Mass Effect 2 is one of my favorite games of all time. When I got married last year I gave copies of it to my groomsmen. I’ve beaten the game five times, and have completed a fresh “Insanity Run”. I would probably get an N7 tramp stamp and not give a shit what people thought about me. Needless to say any new bit of Mass Effect content is going to make me a very, very happy man.
It’s 2011, and it’s time to stop trying to compare every Bond game to Goldeneye.
James Bond 007: Blood Stone is a third person action-adventure shooter (racing?) game developed by Bizzare Creations, published by Activision. The game features stealth elements, hand to hand combat, and driving sequences, wrapped in an original story set in the James Bond universe. The games characters are portrayed and voiced by Daniel Craig (Bond), Judi Dentch (M), and Joss Stone (Nicole Hunter).
This review comes from a place of a genuine James Bond fan. I’ve read half of the books, and seen all of the films in chronological order (thanks to one school-free summer some years ago). I’m not a FPS maniac, and as I’ve stated many times before, I’m biased positively toward games with good stories. So, when I sat down to play this game what I was really looking for was over-the-top action sequences, a chance to be like Bond, and interesting locales. Mission accomplished.
Most players will be familiar with the third person shooting mechanics of the game. There is a cover system, which at times, is a bit too realistic. By realistic, I mean to say that not all cover offers 100% protection, which is sometimes frustrating, but it works against the AI too. The cover system lends itself well to the hand-to-hand combat mechanic, that, while simply consists of pressing a single button, is really satisfying. Performing hand to hand combat moves rewards Bond with a focus aim. The hand-to-hand and focus aim system are similar to Splinter Cell: Conviction’s “mark and execute”, except you don’t mark, and the shooting isn’t automatic. In Conviction, you wouldn’t always successfully neutralize an enemy with melee if they saw you, but Bond has plenty of knee kicks and throat chops to keep the baddies down.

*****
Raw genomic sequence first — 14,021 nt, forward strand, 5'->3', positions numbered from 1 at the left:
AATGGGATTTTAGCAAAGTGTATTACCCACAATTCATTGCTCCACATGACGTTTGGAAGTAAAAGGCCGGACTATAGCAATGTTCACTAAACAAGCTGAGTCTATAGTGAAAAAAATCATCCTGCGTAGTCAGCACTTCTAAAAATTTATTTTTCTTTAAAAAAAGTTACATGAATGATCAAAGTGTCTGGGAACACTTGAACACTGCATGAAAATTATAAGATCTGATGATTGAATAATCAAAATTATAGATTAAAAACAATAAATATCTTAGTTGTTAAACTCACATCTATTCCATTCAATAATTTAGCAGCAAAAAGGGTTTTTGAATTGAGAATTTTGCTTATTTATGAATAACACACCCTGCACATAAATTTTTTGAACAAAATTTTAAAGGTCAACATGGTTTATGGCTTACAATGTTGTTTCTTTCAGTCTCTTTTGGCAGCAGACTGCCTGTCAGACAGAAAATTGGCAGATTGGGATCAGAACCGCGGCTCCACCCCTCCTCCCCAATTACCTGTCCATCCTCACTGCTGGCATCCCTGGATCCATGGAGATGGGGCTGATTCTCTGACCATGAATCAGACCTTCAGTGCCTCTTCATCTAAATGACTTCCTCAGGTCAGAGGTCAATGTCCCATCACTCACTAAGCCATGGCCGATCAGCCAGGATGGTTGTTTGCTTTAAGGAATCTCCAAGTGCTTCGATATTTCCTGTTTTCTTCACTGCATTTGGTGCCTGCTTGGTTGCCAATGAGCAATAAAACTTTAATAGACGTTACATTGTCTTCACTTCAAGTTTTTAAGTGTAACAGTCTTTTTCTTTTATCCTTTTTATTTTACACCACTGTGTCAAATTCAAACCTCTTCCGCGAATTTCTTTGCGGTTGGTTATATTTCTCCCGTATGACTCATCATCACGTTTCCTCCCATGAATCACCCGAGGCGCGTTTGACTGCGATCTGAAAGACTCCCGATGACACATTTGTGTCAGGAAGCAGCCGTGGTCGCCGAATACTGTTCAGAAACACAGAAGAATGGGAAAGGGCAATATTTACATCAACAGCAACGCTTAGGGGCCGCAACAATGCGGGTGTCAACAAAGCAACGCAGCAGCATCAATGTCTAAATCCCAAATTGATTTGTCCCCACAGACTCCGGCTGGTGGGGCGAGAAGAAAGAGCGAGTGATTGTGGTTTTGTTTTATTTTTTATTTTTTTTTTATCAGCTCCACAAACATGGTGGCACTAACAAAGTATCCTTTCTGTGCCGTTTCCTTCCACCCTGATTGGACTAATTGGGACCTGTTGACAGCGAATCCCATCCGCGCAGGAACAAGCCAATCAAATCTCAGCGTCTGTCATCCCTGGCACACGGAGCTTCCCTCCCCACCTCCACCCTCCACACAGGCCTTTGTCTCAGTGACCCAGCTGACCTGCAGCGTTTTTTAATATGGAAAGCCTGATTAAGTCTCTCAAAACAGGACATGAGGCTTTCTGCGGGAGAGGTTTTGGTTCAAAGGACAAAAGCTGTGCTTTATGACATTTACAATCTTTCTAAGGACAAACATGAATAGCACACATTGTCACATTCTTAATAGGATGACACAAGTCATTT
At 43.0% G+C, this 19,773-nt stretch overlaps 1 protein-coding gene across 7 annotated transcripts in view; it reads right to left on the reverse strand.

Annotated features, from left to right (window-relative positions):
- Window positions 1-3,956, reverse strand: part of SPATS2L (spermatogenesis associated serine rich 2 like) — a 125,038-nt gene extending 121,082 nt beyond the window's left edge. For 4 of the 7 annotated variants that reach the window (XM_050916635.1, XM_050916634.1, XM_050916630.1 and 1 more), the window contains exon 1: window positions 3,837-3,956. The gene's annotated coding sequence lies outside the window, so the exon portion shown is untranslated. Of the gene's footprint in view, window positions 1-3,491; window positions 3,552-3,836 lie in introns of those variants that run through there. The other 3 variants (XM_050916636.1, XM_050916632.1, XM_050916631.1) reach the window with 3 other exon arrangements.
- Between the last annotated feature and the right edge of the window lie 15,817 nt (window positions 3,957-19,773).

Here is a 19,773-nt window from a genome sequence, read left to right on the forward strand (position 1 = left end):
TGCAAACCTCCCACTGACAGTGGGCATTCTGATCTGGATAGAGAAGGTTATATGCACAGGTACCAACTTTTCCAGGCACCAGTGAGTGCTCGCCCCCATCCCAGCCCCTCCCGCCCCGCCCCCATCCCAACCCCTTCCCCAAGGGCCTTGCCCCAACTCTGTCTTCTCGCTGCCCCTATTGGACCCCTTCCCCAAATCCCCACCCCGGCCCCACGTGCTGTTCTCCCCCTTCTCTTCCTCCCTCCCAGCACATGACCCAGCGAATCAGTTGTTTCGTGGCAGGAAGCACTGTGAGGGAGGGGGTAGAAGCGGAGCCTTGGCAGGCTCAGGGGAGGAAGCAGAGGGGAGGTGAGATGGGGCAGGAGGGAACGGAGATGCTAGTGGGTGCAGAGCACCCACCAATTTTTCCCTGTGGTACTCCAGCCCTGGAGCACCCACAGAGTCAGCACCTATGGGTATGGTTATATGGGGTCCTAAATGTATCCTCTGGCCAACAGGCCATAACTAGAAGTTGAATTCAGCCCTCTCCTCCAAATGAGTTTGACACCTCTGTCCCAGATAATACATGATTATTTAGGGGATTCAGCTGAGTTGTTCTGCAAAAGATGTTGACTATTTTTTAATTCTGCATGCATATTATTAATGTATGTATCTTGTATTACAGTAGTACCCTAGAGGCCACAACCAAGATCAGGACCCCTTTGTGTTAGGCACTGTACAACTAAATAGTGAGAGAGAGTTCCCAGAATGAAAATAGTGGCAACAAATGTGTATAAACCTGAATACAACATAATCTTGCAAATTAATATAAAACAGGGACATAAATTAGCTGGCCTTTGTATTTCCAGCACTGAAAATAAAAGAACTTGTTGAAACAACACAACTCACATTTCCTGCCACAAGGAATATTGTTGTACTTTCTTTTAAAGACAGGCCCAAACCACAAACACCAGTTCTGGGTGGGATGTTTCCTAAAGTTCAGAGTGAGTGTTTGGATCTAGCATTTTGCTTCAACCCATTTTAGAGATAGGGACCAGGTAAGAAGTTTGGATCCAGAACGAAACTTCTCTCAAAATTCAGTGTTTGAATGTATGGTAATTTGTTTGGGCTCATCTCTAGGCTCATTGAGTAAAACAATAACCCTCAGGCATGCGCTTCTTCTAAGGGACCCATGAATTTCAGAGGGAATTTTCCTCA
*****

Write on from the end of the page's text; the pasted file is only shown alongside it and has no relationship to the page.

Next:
Story & Action
This game features an original story set in the (modern) Bond world. This is Daniel Craig’s deconstructed James Bond, which translates better to gaming than Sean Connery’s Bond. (Imagine spending an entire level of a game hanging out in your hotel room checking for bugs, smoking cigarettes, and getting liquored up.) There’s some kind of weapons conspiracy, a mystery to uncover, locations to visit, etc. The content of the story is predictable, but appropriate to the setting. Like a good popcorn flick, you just enjoy the ride. And ride you do. Most of the games levels are interspersed with some driving action. Bizzare Creations does a good job of incorporating these sequences, the environments, and the driving mechanics, most likely drawing on their PGR chops. For environments you speed past doing 100+ mph, they are incredibly detailed. There are plenty of wrecks, explosions, and general destruction to keep your brain happy as you travel with Joss Stone all over the world.
Finally, the hand-to-hand animations really fit the gritty, brawler profile of this updated Bond character. I never got tired of reaching around a corner to grab a patrolling guard into a headlock or bull rushing through a door and tackling the guards on the other side. There are combat animations for stealth and action, which change depending on your position relative to the enemy. For example, grab an enemy from behind a low-wall and Bond bashes his head on the wall before pulling him into concealment. Craig’s Bond fights like a thug at times, sloppy almost, and thats what you’ll get here. This action is very faithful to Casino Royale and Quantum of Solace.
Multiplayer (and GoldenEye)